11 Nov Real Wedding: Lharizza and Eric
A rustic and charming wedding in Dripping Springs, Texas
Real weddings are so inspiring! To get you in the mood to plan—and party!—we asked real brides to spill the details on everything from getting engaged to finding their wedding dresses to the special touches and surprising moments that made their celebrations completely one-of-a-kind. Read on for Lharizza and Eric’s charming military wedding wedding in Dripping Springs, Texas.
The story begins…
We met at the United States Military Academy at West Point. My (now) husband was a cadet there at the time. I was visiting the coffee shop at West Point and he came over and started talking to me and we hit it off really well!
How did he propose?
My fiancé proposed to me at Disney World. I am a huge Disney fan, but I had never been to Disney World before. He took me there for the first time and one of our first stops was Cinderella’s castle. They have photographers there to take your photos, so we got in line to have our photo taken. After the first couple of photos my fiancé got on his knee and asked me to marry him while the photographer continued taking photos. I started crying and said yes and everyone around us started clapping. It took me completely by surprise and made for a great photo!
Tell us about the dress!
I knew I wanted my dress to be simple and elegant. I tried on several dresses but my heart was set on this dress by Vera Wang. The dress had everything I was looking for. I love the tulle skirt and the details of the back!
On finding The One…
There are so many beautiful dresses to choose from, but did I see myself walking in the aisle with each dress? Did I feel comfortable? Dress shopping can be overwhelming but it’s important that the dress meets your criteria and especially makes you feel good when you’re wearing it.
Were there any military traditions that you tried to incorporate into your wedding day?
My husband and I did the saber arch after the ceremony. We also used his class saber to cut our wedding cake!
My husband is in the military, my dad is in the military, my husband’s dad and brother are former military, and most of our friends have some sort of military connection. We’re very much a part of the military community, so there was no question that we were going to do a military wedding.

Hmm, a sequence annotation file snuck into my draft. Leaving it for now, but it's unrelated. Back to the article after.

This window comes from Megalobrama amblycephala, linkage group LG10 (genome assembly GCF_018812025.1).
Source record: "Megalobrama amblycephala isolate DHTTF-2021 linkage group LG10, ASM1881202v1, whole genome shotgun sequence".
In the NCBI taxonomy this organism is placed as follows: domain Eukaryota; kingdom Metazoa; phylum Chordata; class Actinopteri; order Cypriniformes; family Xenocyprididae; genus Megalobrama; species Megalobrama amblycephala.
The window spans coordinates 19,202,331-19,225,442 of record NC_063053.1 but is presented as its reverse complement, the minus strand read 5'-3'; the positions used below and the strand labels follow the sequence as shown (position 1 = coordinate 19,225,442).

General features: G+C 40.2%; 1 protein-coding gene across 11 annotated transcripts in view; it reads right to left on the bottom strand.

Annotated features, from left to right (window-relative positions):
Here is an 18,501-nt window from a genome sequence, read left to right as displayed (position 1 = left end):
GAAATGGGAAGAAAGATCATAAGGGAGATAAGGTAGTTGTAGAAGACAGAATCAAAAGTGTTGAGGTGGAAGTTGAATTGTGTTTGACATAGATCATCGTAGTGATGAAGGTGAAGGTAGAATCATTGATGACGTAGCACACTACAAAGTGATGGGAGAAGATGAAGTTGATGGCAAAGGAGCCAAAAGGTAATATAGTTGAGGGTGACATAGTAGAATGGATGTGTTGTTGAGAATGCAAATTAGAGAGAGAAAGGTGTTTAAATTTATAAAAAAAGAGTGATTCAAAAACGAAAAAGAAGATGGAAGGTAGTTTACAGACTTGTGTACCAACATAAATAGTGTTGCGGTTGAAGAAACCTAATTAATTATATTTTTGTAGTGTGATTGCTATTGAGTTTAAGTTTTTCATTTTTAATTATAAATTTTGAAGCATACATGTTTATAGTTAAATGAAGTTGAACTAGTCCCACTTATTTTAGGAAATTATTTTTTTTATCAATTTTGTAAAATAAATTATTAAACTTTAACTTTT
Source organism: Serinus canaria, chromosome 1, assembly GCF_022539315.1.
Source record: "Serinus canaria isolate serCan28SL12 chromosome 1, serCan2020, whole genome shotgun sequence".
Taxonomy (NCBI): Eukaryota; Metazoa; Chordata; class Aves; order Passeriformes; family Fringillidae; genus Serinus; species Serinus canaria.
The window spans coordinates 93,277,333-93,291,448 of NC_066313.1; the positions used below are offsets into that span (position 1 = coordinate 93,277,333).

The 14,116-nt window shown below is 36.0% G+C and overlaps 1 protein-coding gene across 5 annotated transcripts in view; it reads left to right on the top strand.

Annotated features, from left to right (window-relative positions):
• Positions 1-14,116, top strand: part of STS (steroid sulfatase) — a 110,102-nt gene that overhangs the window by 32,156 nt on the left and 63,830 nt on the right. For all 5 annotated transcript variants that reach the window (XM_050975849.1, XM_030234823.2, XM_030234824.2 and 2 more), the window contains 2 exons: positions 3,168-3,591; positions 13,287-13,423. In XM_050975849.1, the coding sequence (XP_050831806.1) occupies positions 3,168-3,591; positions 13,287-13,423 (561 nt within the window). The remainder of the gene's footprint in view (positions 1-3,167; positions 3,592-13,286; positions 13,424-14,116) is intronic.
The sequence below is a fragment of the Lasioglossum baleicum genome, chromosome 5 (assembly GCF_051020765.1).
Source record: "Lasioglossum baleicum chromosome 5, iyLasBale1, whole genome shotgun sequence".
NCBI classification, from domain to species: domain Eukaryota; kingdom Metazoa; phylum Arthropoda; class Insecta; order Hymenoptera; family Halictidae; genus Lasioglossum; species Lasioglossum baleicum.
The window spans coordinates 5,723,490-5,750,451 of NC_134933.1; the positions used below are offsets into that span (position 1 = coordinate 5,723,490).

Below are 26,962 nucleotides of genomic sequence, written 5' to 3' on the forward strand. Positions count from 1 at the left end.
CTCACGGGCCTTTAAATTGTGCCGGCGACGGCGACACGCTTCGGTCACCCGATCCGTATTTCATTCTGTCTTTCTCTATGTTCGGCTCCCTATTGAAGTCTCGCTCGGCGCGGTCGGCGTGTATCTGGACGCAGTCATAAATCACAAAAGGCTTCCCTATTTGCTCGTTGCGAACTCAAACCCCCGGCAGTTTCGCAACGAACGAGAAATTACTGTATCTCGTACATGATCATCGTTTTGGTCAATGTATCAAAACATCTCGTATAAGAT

What was the most challenging part about planning a military wedding? How did you handle these challenges?
Finding a chaplain was somewhat of a challenge because we decided to do our wedding over a four day weekend, so everyone had plans to go out of town. Our chaplain was going out of town that weekend, but luckily we had a chaplain friend from another battalion who did our wedding for us which was great.
Another challenge is having so many guests coming from out of town and trying to assist them all with trying to find accommodations and locations for the events. It’s different than when you do a wedding in your hometown. If you’re in your hometown, a lot of your guests are from there and can help the other guests. When you have military families who are spread all over the country, you have to help people with all of the coordination. Blocking hotel rooms can be a good idea, but make sure you do it in advance. I would also add things to do within the area to give guests suggestions.
Another challenge is planning the wedding while your spouse is away for a couple of months. We made sure we had our venue booked, did our food and cake testing, and did premarital counseling before he left for his deployment. The distance and time difference made planning a little difficult because I wanted to ask my husband his opinions, what else he wanted for the wedding, and so on. Make sure to get the important stuff out of the way if you know your spouse is leaving for a few months.
When he saw her:
As soon as I walked down the aisle, he was smiling and in complete awe. He was speechless and kept smiling me the whole time.
Do you have any advice or tips for military brides as they begin to plan their wedding?
Find a place that rents sabers if you want to do an arch. You can call the cadet hostess at West Point and they can send them to you or tell you where to find them near your military installation. We were stationed at Fort Hood, Texas and the cadet hostess was able to tell us about a shop in a town near Fort Hood that had sabers. I’m pretty sure they would do that for non-West Point officers as well.
Practice the saber arch beforehand and make sure everyone’s sabers are aligned the same way when they do the arch. If you don’t practice, then everyone will have their sabers slanted at different angles and it won’t look as good in photos.
A lot of the groomsmen will be military as well, so make sure if you’re a fellow military member, bring extra uniform devices. Some of my husband’s friends forgot a bowtie or other uniform device, so having extras was helpful. Especially because our wedding venue was far away from the nearest Army post, so there wasn’t anywhere to buy uniform items.
Also, take advantage of people offering their help to you especially when your planning your wedding when your spouse is deployed. I thought I could do everything myself but it just adds more stress.
Most memorable part of your wedding day?
Before getting married, my husband and I did long distance for four years. The past four years, we haven’t been together for our anniversary. What made our wedding special was that our wedding took place on our fifth anniversary in front of our families and friends. After being together for a long time and the sacrifices we have made in between, we finally had the day we deserved together.
- Wedding Dress Silhouette: Ballgown
- Location: Dripping Springs, TX
- Date: June 22, 2019
- Photographer: Luz Bella Photography
- Wedding Theme: Rustic, Elegant, Charming